“Over the River” Serves Plentiful Laughs Family Style
Much like the lead character of Nick Cristano in Curtain Call Theatre’s production of Joe DiPietro’s 1994 very successful family comedy, the audience is welcomed into the home of and Aida and Frank Gianelli. Frank and Aida are Nick’s mother’s parents and his paternal grandparents Emma and Nunzio Cristano live two doors down and all five have shared Sunday dinners together for many years in Hoboken since Nick’s parents have retired and moved to Florida. Nick has called them all together for a very special announcement on a Thursday night and struggles mightily, for about a quarter of the first act, to get out the news that he has been offered and accepted a promotion and is moving to Seattle. His grandparents decide he needs a woman to settle down with where he is, so they invite a blind date, Caitlin O’Hare who Emma has met at Pathmark to Sunday dinner.
The cast is chock full of fantastic actors who have all triumphed on the Curtain Call Stage in productions stronger than this one but one of the chief pleasures of the evening is enjoying the company of these delightful, stalwart veterans of the Capital Region theater community. Kathleen She Reilly (“Old Love, New Love,” & “The Importance of Being Earnest”) and John Noble (“The Night Alive,” “The Outgoing Tide”) play our hosts Aida and Frank and they’re generosity personified. Aida plies everyone with food, even mailing lasagnas cross country and Nunzio regales us with stories of his fourteen-year-old immigration to the States. Kathleen has a twinkled, bemused, humble “life of the party” magic to her as she limps back and forth from the kitchen delivering love disguised as veal. John is terrific as Frank with his easy storytelling authority and anger over his threatened independence when no one thinks he should still be driving. It’s a great part for him and he enjoys asserting and reacting to threats to his authority in a variety of funny ways.
Rich Angehr (“The Outsider”) gives Nunzio a bit of the wise guy persona which is perfect for his retired machinist from Jersey hiding a fatal secret. Pat Brady (“Our Son’s Wedding”) is stunning and fabulous with her grand gestures in animal prints that punctuate and goose the accompanying mayhem once the news breaks. She strikes a commanding figure onstage and can snap your attention with sharp intelligence and razor-sharp timing.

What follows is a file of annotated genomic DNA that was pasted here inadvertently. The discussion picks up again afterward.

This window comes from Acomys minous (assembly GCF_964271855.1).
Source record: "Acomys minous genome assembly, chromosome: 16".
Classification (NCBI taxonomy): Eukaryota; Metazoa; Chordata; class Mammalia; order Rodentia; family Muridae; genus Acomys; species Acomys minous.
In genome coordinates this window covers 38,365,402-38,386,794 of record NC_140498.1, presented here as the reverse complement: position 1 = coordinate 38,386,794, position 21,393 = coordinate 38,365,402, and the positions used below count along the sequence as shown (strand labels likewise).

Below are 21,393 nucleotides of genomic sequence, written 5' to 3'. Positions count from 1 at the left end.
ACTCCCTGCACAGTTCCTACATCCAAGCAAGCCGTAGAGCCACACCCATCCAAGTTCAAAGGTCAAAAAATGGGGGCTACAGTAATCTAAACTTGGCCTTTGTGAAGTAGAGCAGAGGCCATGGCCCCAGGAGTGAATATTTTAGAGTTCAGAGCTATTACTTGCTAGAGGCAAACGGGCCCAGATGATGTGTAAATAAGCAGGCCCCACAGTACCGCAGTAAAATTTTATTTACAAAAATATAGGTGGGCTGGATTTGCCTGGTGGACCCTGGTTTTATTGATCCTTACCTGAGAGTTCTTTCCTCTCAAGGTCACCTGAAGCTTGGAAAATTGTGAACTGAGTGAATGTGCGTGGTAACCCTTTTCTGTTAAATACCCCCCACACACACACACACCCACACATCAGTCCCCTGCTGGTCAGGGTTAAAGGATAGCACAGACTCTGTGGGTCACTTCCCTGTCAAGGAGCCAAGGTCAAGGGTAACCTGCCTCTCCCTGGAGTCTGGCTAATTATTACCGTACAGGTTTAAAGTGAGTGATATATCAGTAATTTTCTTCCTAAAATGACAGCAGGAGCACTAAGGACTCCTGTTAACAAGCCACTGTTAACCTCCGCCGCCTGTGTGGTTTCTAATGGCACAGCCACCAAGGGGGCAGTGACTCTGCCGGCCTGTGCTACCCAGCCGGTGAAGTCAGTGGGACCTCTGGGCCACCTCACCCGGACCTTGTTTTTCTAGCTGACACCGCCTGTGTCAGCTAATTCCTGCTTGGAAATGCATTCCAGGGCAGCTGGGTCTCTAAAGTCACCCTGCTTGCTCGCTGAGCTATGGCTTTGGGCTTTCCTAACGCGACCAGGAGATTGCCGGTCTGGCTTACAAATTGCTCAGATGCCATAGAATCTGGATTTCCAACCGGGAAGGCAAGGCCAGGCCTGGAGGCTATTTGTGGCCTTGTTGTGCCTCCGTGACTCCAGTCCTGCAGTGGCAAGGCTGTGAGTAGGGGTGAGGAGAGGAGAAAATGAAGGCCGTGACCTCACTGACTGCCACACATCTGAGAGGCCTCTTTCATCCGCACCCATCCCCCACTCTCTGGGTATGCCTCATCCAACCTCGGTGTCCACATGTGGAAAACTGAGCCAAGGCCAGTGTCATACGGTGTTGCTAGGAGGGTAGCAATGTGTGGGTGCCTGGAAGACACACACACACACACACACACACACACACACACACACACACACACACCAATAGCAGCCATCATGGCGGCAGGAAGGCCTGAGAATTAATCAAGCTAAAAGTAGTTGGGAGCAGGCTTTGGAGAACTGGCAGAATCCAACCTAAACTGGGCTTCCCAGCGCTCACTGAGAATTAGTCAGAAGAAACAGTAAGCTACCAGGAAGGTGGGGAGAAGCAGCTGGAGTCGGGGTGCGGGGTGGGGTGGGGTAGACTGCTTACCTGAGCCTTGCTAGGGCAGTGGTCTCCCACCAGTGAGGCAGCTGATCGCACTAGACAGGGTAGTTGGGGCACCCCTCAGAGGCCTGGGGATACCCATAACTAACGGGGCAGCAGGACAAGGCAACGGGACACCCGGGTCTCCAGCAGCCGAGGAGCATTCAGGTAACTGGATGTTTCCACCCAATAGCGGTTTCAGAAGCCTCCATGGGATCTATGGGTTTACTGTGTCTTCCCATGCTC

Chad Reid (“Greetings!”) assumes the lead role of the grandson Nick with easy authority proffering a dialect and handling the many direct addresses to the audience with aplomb. His good nature, anxiety and ambition can be seen warring within him as he navigates the right thing to do and how to get there until it literally brings him down. Emily Fernandes (“The Outsider”) serves the script perfectly as the lass who came to dinner and she couldn’t be more appealing.
The play is over 25 years old and its primary concern of children following their muse wherever it leads across the country leaving their hometowns behind may not be as relevant as it was a quarter century ago and there are many dated references which could not be excised without sacrificing a great amount of the fun. The grandparents think a vegetarian is a pet doctor, they can’t work their VCR and think therapy is for the truly demented. DiPietro has two great group scenes, the Sunday family dinner with the blind date and a Trivial Pursuit game in Act II, with everyone on stage and they work pretty well at Curtain Call garnering huge laughs. DiPietro’s script has sharp observations, fresh takes on human behavior and subverts your expectations frequently enough that you never feel you are being coddled with sentiment. The audience and I ate it up and gave a sustained and hearty standing ovation.
The rehearsal process was interrupted frequently and there were still some loose ends on the opening weekend where scenes were not all played with the sharpest authority. There were some odd blocking choices by director Steve Fletcher, scene changes that happened slowly in silence and a set by Frank Oliva that looked somewhat unfinished. Still, it was an unmitigated joy to watch this cast play after a year and a half of being shut in. What Nick will miss when he moves to the West Coast and what we can celebrate on Jeanne Jugan Lane are spending time in the same room with seniors whose lives have included time spent fulfilling their dreams and our awestruck admiration and appreciation for them and their gifts.
Through 12/5 @ Curtain Call Theatre
All Photos by Peter Max